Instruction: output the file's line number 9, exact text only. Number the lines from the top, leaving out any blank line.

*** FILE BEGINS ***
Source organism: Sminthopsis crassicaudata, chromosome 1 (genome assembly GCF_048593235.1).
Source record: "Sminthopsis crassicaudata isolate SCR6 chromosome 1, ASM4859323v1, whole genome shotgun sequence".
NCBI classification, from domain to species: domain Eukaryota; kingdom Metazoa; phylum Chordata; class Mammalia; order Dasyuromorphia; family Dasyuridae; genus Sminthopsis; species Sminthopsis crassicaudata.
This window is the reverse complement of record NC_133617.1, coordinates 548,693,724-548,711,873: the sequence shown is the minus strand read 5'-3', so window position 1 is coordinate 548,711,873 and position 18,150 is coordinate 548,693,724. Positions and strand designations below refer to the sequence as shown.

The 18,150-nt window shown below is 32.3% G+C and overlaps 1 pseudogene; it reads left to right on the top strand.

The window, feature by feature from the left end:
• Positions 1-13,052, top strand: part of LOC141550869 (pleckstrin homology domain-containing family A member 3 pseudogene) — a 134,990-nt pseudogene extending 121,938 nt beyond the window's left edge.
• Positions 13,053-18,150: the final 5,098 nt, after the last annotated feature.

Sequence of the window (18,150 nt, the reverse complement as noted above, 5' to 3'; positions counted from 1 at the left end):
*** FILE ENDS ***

Sequence of the window (18,150 nt, the reverse complement as noted above, 5' to 3'; positions counted from 1 at the left end):